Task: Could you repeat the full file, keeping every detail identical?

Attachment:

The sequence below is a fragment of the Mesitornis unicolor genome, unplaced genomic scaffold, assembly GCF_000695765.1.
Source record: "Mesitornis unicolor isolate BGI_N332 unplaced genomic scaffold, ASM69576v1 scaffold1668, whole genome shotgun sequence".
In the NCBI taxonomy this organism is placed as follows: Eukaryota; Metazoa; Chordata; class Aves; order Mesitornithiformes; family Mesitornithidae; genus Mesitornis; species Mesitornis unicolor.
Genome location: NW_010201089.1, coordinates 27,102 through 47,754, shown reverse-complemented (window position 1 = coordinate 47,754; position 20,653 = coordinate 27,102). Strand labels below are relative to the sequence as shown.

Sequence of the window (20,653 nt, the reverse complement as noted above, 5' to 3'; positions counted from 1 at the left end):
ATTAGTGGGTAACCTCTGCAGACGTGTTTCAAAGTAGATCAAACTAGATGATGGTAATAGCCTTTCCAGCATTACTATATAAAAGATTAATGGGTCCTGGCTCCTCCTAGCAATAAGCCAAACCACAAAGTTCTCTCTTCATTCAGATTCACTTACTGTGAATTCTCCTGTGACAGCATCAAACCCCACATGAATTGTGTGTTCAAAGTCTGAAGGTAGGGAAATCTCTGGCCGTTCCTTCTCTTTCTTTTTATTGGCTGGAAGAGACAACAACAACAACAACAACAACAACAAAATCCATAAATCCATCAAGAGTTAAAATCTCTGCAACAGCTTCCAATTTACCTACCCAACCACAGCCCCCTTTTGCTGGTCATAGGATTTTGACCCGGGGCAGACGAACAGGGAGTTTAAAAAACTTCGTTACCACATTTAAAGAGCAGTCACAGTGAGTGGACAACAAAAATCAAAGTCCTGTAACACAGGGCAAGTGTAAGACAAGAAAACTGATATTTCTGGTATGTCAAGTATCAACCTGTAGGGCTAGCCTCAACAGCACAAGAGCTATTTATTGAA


The sequence below is a fragment of the Mesitornis unicolor genome, unplaced genomic scaffold, assembly GCF_000695765.1.
Source record: "Mesitornis unicolor isolate BGI_N332 unplaced genomic scaffold, ASM69576v1 scaffold1668, whole genome shotgun sequence".
In the NCBI taxonomy this organism is placed as follows: Eukaryota; Metazoa; Chordata; class Aves; order Mesitornithiformes; family Mesitornithidae; genus Mesitornis; species Mesitornis unicolor.
Genome location: NW_010201089.1, coordinates 27,102 through 47,754, shown reverse-complemented (window position 1 = coordinate 47,754; position 20,653 = coordinate 27,102). Strand labels below are relative to the sequence as shown.

Sequence of the window (20,653 nt, the reverse complement as noted above, 5' to 3'; positions counted from 1 at the left end):
ATTAGTGGGTAACCTCTGCAGACGTGTTTCAAAGTAGATCAAACTAGATGATGGTAATAGCCTTTCCAGCATTACTATATAAAAGATTAATGGGTCCTGGCTCCTCCTAGCAATAAGCCAAACCACAAAGTTCTCTCTTCATTCAGATTCACTTACTGTGAATTCTCCTGTGACAGCATCAAACCCCACATGAATTGTGTGTTCAAAGTCTGAAGGTAGGGAAATCTCTGGCCGTTCCTTCTCTTTCTTTTTATTGGCTGGAAGAGACAACAACAACAACAACAACAACAACAAAATCCATAAATCCATCAAGAGTTAAAATCTCTGCAACAGCTTCCAATTTACCTACCCAACCACAGCCCCCTTTTGCTGGTCATAGGATTTTGACCCGGGGCAGACGAACAGGGAGTTTAAAAAACTTCGTTACCACATTTAAAGAGCAGTCACAGTGAGTGGACAACAAAAATCAAAGTCCTGTAACACAGGGCAAGTGTAAGACAAGAAAACTGATATTTCTGGTATGTCAAGTATCAACCTGTAGGGCTAGCCTCAACAGCACAAGAGCTATTTATTGAA